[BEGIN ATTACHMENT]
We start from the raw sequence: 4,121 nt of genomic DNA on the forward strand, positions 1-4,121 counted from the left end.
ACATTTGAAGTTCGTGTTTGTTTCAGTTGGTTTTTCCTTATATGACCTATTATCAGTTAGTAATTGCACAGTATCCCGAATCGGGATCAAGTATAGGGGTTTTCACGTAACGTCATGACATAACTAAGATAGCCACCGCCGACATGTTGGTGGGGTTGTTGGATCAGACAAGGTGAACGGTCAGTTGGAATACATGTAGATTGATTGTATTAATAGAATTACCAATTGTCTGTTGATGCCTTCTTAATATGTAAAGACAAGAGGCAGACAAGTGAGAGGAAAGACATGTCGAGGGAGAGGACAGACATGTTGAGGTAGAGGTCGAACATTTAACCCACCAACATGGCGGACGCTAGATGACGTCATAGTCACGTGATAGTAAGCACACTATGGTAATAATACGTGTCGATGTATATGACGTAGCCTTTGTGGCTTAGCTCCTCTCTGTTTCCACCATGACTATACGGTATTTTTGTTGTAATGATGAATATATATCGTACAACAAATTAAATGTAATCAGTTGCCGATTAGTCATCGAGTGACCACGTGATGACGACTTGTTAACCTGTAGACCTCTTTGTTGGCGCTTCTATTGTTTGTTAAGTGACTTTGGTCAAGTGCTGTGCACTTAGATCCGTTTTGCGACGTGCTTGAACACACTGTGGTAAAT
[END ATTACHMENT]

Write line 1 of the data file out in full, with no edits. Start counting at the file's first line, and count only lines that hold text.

We start from the raw sequence: 4,121 nt of genomic DNA on the forward strand, positions 1-4,121 counted from the left end.